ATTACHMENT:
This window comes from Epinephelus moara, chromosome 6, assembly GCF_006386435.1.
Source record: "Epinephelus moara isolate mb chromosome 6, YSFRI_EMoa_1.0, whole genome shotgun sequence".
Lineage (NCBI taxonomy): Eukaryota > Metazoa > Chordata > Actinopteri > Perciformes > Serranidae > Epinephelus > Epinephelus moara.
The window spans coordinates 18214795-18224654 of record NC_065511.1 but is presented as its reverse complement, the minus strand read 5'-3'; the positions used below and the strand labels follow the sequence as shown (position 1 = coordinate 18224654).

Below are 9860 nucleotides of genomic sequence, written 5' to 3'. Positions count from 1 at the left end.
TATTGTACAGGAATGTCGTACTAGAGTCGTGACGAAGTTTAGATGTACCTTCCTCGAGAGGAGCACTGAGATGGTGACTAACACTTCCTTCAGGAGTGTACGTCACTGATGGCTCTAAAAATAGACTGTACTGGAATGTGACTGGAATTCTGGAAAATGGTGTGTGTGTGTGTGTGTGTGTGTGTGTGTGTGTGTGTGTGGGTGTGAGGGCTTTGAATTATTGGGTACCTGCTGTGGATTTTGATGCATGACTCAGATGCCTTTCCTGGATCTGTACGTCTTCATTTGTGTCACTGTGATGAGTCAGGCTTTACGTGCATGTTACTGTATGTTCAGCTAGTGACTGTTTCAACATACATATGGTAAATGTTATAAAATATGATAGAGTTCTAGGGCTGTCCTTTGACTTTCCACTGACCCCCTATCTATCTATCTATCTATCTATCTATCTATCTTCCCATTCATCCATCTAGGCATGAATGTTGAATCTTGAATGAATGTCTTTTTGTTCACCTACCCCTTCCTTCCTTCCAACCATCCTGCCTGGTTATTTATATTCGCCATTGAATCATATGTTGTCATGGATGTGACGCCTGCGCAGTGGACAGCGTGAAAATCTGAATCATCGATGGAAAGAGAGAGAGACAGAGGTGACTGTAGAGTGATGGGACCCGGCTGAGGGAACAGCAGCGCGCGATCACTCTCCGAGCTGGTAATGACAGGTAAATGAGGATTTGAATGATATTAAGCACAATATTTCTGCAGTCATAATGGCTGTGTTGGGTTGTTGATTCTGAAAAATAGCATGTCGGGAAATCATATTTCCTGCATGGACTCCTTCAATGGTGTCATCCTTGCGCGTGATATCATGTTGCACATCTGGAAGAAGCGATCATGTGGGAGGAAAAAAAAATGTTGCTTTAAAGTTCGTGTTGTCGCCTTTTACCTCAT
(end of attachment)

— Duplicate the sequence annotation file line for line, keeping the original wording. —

This window comes from Epinephelus moara, chromosome 6, assembly GCF_006386435.1.
Source record: "Epinephelus moara isolate mb chromosome 6, YSFRI_EMoa_1.0, whole genome shotgun sequence".
Lineage (NCBI taxonomy): Eukaryota > Metazoa > Chordata > Actinopteri > Perciformes > Serranidae > Epinephelus > Epinephelus moara.
The window spans coordinates 18214795-18224654 of record NC_065511.1 but is presented as its reverse complement, the minus strand read 5'-3'; the positions used below and the strand labels follow the sequence as shown (position 1 = coordinate 18224654).

Below are 9860 nucleotides of genomic sequence, written 5' to 3'. Positions count from 1 at the left end.
TATTGTACAGGAATGTCGTACTAGAGTCGTGACGAAGTTTAGATGTACCTTCCTCGAGAGGAGCACTGAGATGGTGACTAACACTTCCTTCAGGAGTGTACGTCACTGATGGCTCTAAAAATAGACTGTACTGGAATGTGACTGGAATTCTGGAAAATGGTGTGTGTGTGTGTGTGTGTGTGTGTGTGTGTGTGTGTGTGGGTGTGAGGGCTTTGAATTATTGGGTACCTGCTGTGGATTTTGATGCATGACTCAGATGCCTTTCCTGGATCTGTACGTCTTCATTTGTGTCACTGTGATGAGTCAGGCTTTACGTGCATGTTACTGTATGTTCAGCTAGTGACTGTTTCAACATACATATGGTAAATGTTATAAAATATGATAGAGTTCTAGGGCTGTCCTTTGACTTTCCACTGACCCCCTATCTATCTATCTATCTATCTATCTATCTATCTTCCCATTCATCCATCTAGGCATGAATGTTGAATCTTGAATGAATGTCTTTTTGTTCACCTACCCCTTCCTTCCTTCCAACCATCCTGCCTGGTTATTTATATTCGCCATTGAATCATATGTTGTCATGGATGTGACGCCTGCGCAGTGGACAGCGTGAAAATCTGAATCATCGATGGAAAGAGAGAGAGACAGAGGTGACTGTAGAGTGATGGGACCCGGCTGAGGGAACAGCAGCGCGCGATCACTCTCCGAGCTGGTAATGACAGGTAAATGAGGATTTGAATGATATTAAGCACAATATTTCTGCAGTCATAATGGCTGTGTTGGGTTGTTGATTCTGAAAAATAGCATGTCGGGAAATCATATTTCCTGCATGGACTCCTTCAATGGTGTCATCCTTGCGCGTGATATCATGTTGCACATCTGGAAGAAGCGATCATGTGGGAGGAAAAAAAAATGTTGCTTTAAAGTTCGTGTTGTCGCCTTTTACCTCAT